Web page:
Bhi Bhiman (USA)
American singer-songwriter Bhi Bhiman is known for his fine guitar playing, his clever and edgy lyrics, and a remarkable voice that has earned comparisons to such artists as Nina Simone and Bill Withers. His most recent album, Rhythm & Reason, explores the immigrant experience and the politics of race. The American-born son of Sri Lankan parents, he says that “My sense of place was, is, not limited to my county or my state or my country. It’s…an international feeling of community.” His stylish covers of classic songs make excellent companions to his original material, and Bhi is equally comfortable performing at Bonnaroo, Carnegie Hall, or on a Lotus stage.
Lotus premiere; ONE SHOW ONLY
Brock McGuire Band (Ireland)
Last seen at Lotus in 2011, the Brock McGuire Band returns to town performing Irish music with passion and precision. Founding members Paul Brock (button accordion & melodeon) and Manus McGuire (fiddle) now live in County Clare, and both are award-winning masters of Irish traditional music. The band also includes Dublin-based Garry O’Meara on banjo, mandolin, & vocals, and Limerick-based composer and arranger Denis Carey on piano. Their repertoire emphasizes Irish music; but don’t be surprised if they toss in a few arrangements of American old-time, bluegrass, French-Canadian, and other Celtic tunes. Discover why the Irish American News calls them the Instrumental Band of the Decade.
Delhi 2 Dublin (Canada)
A Delhi 2 Dublin set is possibly the only place you’ll see a fiddle player rocking out with a kilt-wearing Korean, flanked by two Bhangra percussionists and a vocalist who looks like he would be at home in a Bollywood music video. The group began in 2006 as a one-off performance in a Vancouver club, and they’ve been at it ever since, throwing Bhangra, Celtic, dub, reggae, and electronica into a musical blender. Match that multiculti fearlessness with electrifying live performances and you have a perfect Lo-fab dance storm. They brought the funk, the sweat, and a hard-rocking tent scene at their solitary Lotus show back in 2012; this year, make D2D your last-call party stop on Friday and Saturday to find out why one reviewer called them “the United Nations of rock and roll.”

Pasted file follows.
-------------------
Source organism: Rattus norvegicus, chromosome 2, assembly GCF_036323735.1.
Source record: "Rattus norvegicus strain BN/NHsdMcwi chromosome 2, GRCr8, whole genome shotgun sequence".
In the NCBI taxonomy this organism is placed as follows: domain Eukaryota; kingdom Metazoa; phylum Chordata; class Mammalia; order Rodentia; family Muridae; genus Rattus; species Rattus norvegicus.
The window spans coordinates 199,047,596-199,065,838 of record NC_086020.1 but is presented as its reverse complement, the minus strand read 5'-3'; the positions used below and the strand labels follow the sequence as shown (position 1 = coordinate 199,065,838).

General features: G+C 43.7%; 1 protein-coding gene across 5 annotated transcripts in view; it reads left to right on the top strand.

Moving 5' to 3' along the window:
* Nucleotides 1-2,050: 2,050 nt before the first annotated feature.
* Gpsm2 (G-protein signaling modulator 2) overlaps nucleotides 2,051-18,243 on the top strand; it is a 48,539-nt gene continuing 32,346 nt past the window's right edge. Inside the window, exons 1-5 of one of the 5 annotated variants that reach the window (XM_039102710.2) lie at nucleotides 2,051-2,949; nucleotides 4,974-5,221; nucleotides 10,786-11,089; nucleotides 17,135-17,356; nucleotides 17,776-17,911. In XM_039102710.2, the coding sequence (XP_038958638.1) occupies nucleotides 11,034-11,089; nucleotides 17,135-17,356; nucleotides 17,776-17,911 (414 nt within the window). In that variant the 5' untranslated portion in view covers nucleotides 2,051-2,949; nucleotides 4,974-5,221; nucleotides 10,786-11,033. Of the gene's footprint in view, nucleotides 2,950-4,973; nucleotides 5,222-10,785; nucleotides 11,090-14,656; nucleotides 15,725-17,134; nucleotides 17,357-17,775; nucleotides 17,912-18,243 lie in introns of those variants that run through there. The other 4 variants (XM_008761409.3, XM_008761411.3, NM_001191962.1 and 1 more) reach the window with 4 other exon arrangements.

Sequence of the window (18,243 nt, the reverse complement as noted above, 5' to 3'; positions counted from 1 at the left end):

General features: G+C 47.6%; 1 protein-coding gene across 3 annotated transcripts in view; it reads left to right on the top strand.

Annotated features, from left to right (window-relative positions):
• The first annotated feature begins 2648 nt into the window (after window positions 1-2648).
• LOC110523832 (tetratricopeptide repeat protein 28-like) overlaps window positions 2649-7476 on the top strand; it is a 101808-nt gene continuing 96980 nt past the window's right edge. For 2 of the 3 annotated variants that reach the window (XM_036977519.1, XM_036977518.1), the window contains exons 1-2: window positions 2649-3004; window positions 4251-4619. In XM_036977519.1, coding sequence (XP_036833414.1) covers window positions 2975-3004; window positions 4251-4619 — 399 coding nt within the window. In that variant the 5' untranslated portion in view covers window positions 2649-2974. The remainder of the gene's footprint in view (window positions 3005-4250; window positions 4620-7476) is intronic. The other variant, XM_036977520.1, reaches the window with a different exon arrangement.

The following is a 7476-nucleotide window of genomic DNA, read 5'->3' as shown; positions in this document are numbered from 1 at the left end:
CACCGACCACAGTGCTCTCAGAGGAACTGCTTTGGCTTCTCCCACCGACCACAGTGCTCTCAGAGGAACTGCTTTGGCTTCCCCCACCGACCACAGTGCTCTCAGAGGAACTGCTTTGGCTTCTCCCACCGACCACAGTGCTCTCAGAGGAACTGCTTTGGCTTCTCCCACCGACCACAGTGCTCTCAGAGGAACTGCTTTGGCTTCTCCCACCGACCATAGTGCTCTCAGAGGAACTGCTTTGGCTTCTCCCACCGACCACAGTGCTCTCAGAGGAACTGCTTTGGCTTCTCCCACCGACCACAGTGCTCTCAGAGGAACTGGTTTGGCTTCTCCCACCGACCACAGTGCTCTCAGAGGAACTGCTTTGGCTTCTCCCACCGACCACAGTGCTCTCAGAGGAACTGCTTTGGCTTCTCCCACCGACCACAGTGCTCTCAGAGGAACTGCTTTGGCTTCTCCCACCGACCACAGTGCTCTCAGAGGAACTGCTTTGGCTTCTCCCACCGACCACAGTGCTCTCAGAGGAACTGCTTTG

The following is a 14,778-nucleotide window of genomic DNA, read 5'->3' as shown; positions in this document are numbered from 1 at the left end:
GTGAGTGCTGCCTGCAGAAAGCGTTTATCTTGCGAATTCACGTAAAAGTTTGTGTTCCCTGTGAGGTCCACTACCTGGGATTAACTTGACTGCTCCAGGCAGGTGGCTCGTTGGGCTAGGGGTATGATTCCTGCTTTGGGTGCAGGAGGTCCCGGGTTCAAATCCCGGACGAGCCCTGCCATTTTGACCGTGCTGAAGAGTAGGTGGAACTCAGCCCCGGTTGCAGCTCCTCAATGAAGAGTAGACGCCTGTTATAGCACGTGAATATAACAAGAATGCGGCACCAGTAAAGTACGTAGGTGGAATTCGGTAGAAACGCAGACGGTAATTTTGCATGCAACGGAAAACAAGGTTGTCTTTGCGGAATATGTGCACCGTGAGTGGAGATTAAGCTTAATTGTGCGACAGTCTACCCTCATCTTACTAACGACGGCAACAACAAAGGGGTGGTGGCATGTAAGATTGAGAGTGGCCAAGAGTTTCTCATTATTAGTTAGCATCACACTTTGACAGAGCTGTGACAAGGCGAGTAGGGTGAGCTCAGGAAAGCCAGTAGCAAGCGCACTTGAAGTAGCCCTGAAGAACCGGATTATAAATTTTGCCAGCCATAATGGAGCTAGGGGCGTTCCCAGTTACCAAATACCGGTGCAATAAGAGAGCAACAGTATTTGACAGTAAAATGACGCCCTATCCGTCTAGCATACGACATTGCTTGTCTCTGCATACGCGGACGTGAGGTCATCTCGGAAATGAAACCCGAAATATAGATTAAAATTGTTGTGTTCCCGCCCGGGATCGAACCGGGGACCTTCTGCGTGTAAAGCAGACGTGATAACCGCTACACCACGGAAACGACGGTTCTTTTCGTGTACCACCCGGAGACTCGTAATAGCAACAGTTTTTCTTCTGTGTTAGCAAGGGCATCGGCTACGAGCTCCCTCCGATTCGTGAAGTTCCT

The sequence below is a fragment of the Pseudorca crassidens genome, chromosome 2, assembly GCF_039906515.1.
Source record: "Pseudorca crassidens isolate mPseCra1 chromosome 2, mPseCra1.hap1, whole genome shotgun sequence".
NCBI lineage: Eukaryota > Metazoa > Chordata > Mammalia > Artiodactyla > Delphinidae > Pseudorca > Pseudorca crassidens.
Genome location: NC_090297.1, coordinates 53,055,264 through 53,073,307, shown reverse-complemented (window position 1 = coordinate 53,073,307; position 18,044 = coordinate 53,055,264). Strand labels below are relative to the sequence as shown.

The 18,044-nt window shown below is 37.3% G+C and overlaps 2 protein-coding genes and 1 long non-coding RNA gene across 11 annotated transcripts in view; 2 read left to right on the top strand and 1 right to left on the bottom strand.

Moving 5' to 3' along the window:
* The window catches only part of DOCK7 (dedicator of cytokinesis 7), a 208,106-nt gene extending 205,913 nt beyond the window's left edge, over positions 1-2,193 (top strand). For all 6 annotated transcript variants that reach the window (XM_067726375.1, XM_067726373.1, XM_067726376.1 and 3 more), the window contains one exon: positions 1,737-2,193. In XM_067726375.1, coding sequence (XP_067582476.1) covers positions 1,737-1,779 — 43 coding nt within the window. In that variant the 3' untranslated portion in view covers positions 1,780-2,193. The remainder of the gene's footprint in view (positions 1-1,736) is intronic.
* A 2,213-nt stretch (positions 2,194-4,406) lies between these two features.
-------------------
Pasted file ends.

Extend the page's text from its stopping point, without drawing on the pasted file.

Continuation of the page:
Ester Rada (Israel, Ethiopia)
Ester Rada was born in Israel to Ethiopian parents, and her cross-cultural sound builds on that dual heritage. Her band’s instrumentation and arrangements reflect Israeli music, the influence of Ethiopian jazz, strong rhythmic drive, and a multicultural sensibility. Listen to her powerful, confident vocals and solid grooves, and it’s also easy to trace Ester’s influences to divas of classic and contemporary soul and R&B: Aretha Franklin, Pattie LaBelle, Erykah Badu, Jill Scott. Members of the band come from Yemen, Poland, Morocco, Iraq, and Israel. Ester’s musical melting pot serves up a delicious stew of sonic delights.
Fanfaraï (France, Algeria, Morocco)
Fanfaraï fuses a cultural mix of 14 musicians for a colorful explosion of North African music. The Paris-based group grew in 2005 out of a smaller Algerian street band, adding musicians from France, Morocco, and India who share a passion for what they call “the traditions of festive wanderings.” Brassy horns and booming percussion blend with Arab, Berber, Afro-Cuban, and Latin influences to create big, bold street music. Fanfaraï draws on popular brass-band repertoire, salsa, jazz, and funk, as well as the heritage of Idbalen and Zernadjia – itinerant street musicians who have animated Algerian rituals and feasts since the turn of the 20th century. Fanfaraï’s music embodies an energetic, cheerful diversity – as lively and varied as the musicians themselves.